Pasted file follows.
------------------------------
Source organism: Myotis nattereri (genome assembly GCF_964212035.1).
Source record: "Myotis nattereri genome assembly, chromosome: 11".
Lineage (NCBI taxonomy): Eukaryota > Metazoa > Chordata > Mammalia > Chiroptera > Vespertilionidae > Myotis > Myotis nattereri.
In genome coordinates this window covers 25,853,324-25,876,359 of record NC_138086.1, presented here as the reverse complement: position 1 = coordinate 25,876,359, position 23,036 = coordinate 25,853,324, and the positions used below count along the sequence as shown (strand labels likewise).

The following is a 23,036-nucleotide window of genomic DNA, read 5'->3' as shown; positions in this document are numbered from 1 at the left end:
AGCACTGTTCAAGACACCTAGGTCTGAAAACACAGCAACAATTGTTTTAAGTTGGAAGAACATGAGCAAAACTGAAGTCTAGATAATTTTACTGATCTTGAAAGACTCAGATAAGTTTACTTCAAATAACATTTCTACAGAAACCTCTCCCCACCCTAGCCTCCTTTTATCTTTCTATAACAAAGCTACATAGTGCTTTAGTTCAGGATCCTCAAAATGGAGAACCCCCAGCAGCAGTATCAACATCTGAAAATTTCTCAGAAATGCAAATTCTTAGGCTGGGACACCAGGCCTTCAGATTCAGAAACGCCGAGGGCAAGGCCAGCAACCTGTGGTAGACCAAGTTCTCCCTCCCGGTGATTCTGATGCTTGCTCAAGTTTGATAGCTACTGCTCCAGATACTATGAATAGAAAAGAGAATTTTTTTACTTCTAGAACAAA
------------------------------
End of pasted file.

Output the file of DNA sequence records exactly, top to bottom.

Source organism: Myotis nattereri (genome assembly GCF_964212035.1).
Source record: "Myotis nattereri genome assembly, chromosome: 11".
Lineage (NCBI taxonomy): Eukaryota > Metazoa > Chordata > Mammalia > Chiroptera > Vespertilionidae > Myotis > Myotis nattereri.
In genome coordinates this window covers 25,853,324-25,876,359 of record NC_138086.1, presented here as the reverse complement: position 1 = coordinate 25,876,359, position 23,036 = coordinate 25,853,324, and the positions used below count along the sequence as shown (strand labels likewise).

The following is a 23,036-nucleotide window of genomic DNA, read 5'->3' as shown; positions in this document are numbered from 1 at the left end:
AGCACTGTTCAAGACACCTAGGTCTGAAAACACAGCAACAATTGTTTTAAGTTGGAAGAACATGAGCAAAACTGAAGTCTAGATAATTTTACTGATCTTGAAAGACTCAGATAAGTTTACTTCAAATAACATTTCTACAGAAACCTCTCCCCACCCTAGCCTCCTTTTATCTTTCTATAACAAAGCTACATAGTGCTTTAGTTCAGGATCCTCAAAATGGAGAACCCCCAGCAGCAGTATCAACATCTGAAAATTTCTCAGAAATGCAAATTCTTAGGCTGGGACACCAGGCCTTCAGATTCAGAAACGCCGAGGGCAAGGCCAGCAACCTGTGGTAGACCAAGTTCTCCCTCCCGGTGATTCTGATGCTTGCTCAAGTTTGATAGCTACTGCTCCAGATACTATGAATAGAAAAGAGAATTTTTTTACTTCTAGAACAAA